1. Skip to content
  2. Skip to main menu
  3. Skip to more DW sites

AfD wants ban on wearing a headscarf in street

May 27, 2017

The AfD's Alice Weidel has compared the wearing of a hijab to apartheid. "The headscarf doesn't belong in Germany," the right-wing candidate for chancellor said in an interview.

Deutschland Alice Weidel AfD
Image: picture-alliance/dpa/M. Kappeler

One of Germany's most prominent nationalists said on Saturday that she would like to see not only the burqa but all headscarves banned in German public spaces.

Alice Weidel, who along with Alexander Gauland is representing the populist Alternative for Germany (AfD) party ahead of federal elections in September, called the religious garb sexist and inappropriate in German society.

"Headscarves do not belong in public spaces and should be banned on the streets," she told Berlin daily Tagesspiegel. Adding that it was an "absolutely sexist symbol," she compared the separation it makes between men and women to the apartheid system of racial segregation in South Africa.

In excerpts published ahead of Sunday's edition of Tagesspiegel, the former Goldman Sachs employee said that "the headscarf doesn't belong in Germany," echoing her party's official platform that "Islam doesn't belong in Germany."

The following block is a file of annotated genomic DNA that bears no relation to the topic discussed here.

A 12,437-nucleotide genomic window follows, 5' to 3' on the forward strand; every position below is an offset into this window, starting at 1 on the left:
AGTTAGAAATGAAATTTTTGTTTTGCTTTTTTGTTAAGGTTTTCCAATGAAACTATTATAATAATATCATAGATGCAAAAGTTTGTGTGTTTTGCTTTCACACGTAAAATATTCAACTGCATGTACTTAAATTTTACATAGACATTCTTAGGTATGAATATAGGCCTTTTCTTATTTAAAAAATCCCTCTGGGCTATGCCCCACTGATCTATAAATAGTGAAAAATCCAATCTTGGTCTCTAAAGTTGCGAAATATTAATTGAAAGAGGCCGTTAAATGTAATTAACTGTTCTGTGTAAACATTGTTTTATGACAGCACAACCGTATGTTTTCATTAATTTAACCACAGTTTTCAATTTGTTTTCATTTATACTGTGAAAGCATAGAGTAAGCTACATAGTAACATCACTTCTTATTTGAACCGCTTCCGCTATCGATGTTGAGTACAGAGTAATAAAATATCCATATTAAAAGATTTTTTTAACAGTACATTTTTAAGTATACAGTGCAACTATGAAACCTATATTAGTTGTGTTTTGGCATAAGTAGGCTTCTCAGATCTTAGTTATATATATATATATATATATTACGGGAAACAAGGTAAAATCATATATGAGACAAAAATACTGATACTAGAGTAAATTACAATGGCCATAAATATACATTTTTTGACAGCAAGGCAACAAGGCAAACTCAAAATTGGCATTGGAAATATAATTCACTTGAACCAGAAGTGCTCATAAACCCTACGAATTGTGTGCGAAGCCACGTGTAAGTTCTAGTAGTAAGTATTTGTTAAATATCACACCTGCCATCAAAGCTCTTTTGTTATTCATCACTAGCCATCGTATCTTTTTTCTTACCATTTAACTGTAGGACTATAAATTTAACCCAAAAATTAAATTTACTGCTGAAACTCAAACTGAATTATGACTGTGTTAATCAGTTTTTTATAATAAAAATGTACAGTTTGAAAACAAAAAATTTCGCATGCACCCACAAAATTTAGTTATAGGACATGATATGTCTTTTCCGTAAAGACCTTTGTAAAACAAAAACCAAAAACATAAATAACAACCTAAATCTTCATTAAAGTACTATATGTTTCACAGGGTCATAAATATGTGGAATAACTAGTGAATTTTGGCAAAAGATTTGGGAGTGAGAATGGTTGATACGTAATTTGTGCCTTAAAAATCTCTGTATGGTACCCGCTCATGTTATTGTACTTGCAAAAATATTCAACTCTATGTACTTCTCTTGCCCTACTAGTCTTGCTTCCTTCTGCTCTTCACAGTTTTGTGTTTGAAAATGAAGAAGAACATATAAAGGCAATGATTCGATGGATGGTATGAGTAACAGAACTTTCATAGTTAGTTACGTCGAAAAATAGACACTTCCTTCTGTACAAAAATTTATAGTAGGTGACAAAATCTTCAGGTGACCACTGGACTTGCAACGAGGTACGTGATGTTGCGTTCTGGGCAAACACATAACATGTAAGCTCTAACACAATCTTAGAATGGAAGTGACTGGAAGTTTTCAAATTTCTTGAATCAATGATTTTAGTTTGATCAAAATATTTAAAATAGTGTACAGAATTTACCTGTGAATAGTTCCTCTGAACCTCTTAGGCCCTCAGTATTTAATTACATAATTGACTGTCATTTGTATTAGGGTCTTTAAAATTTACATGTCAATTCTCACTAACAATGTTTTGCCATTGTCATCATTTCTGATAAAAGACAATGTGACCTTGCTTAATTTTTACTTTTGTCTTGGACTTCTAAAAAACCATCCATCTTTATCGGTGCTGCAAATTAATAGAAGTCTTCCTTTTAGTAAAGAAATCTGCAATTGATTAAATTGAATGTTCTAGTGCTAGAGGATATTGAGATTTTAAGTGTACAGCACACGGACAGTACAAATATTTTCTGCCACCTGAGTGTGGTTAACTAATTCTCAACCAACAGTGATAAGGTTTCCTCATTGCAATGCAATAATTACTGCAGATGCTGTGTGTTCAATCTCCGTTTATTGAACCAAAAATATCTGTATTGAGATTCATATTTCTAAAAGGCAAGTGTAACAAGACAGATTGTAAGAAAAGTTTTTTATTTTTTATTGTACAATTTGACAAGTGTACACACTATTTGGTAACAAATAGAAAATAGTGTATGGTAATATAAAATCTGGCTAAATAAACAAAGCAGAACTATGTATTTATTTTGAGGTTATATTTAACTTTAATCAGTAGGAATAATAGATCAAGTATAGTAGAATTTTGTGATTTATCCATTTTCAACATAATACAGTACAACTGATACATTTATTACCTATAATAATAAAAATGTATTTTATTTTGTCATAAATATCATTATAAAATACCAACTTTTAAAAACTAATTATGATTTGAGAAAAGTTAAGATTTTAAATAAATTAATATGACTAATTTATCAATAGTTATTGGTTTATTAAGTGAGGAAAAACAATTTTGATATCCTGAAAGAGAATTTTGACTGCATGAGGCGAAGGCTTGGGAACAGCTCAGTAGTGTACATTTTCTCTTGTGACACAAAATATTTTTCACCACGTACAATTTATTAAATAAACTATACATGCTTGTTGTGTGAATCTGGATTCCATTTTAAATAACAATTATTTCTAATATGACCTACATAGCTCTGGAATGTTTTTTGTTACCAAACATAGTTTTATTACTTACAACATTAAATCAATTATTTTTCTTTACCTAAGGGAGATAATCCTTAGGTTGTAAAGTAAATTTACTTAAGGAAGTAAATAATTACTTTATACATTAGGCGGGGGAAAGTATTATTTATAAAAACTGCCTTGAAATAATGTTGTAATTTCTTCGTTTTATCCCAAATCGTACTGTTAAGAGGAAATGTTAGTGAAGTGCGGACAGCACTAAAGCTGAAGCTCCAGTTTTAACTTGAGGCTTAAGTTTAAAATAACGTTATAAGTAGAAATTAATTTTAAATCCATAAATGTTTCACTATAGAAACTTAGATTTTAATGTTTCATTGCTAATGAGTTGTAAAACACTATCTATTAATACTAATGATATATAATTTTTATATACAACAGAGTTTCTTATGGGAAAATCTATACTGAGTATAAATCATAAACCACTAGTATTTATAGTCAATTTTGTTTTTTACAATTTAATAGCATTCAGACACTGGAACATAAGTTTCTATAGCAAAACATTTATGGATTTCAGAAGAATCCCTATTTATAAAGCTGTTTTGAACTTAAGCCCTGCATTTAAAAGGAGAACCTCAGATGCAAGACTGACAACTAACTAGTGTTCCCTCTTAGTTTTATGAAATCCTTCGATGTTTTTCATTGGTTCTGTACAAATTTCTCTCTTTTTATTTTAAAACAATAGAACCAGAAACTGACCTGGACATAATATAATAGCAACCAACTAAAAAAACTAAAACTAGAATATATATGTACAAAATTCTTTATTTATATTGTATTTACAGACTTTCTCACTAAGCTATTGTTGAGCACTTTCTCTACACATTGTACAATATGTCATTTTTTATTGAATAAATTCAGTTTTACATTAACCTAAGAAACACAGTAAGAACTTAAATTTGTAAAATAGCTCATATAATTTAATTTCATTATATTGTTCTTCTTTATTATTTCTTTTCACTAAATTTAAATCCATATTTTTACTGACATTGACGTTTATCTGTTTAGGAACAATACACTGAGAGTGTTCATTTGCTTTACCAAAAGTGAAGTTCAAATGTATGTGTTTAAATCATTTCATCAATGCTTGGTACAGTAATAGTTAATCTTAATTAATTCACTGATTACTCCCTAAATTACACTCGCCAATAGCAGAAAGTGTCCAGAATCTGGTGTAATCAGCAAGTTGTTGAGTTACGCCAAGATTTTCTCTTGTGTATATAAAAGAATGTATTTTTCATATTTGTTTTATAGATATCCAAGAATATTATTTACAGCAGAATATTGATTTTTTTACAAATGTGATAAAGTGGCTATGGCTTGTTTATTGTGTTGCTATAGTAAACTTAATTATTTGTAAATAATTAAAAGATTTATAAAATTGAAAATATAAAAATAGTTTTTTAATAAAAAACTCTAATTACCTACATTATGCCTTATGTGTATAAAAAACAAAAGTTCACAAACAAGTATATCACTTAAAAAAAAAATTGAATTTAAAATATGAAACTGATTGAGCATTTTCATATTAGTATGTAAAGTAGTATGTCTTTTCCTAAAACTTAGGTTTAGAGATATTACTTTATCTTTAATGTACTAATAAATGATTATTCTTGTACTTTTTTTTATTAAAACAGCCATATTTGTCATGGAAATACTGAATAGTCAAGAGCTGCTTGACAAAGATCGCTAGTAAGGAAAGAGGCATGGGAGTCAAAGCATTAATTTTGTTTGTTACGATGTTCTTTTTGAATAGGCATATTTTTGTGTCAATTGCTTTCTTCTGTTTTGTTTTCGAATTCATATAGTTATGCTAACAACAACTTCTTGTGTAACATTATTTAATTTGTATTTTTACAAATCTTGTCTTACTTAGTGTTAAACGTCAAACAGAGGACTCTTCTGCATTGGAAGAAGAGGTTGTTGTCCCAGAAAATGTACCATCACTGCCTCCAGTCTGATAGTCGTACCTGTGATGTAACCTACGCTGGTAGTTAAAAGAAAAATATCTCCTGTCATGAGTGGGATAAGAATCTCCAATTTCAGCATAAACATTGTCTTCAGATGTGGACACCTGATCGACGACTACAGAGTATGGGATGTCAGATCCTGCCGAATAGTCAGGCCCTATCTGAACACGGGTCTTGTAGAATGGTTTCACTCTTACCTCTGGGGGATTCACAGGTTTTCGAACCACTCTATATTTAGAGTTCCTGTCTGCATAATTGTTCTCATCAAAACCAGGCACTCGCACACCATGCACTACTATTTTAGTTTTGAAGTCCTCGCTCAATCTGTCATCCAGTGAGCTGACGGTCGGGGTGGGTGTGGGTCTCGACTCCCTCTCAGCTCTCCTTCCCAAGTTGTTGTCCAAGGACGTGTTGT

She then suggested that on top of a headscarf ban, there should be a fine for anyone wearing a full-face veil or burqa.

While attacking the hijab, which is widely worn in Germany's Muslim communities, represented a new extreme - full-face veils in public have already been forbidden in Bavaria, Germany's conservative southeastern state, and for government employees carrying out official business.

Weidel did not apparently extend her suggestion to several other religions, including Orthodox Judaism, which require believers to don different kinds of head coverings.

European countries move to ban niqab, burqa

Different forms of Muslim religious garb have long been a point of contention throughout Europe as the continent comes to grips with new waves of immigration. In 2011, France became the first country to ban the full-face covering, or niqab, from being worn in public, citing security concerns. The Netherlands adopted a similar measure in 2015, and Austria followed suit this year.

On Friday, the deputy chairwoman of Britain's populist right-wing UK Independence Party (UKIP) turned heads when she suggested the UK ban full-face veils on the grounds that they "prevent intake of essential vitamin D from sunlight."

Elizabeth Schumacher
Elizabeth Schumacher Elizabeth Schumacher reports on gender equity, immigration, poverty and education in Germany.
Skip next section Explore more
Skip next section DW's Top Story

DW's Top Story

Abdel-Fattah Al-Burhan Abdelrahman Al-Burhan, President of the Transitional Sovereign Council of Sudan
Skip next section More stories from DW
Go to homepage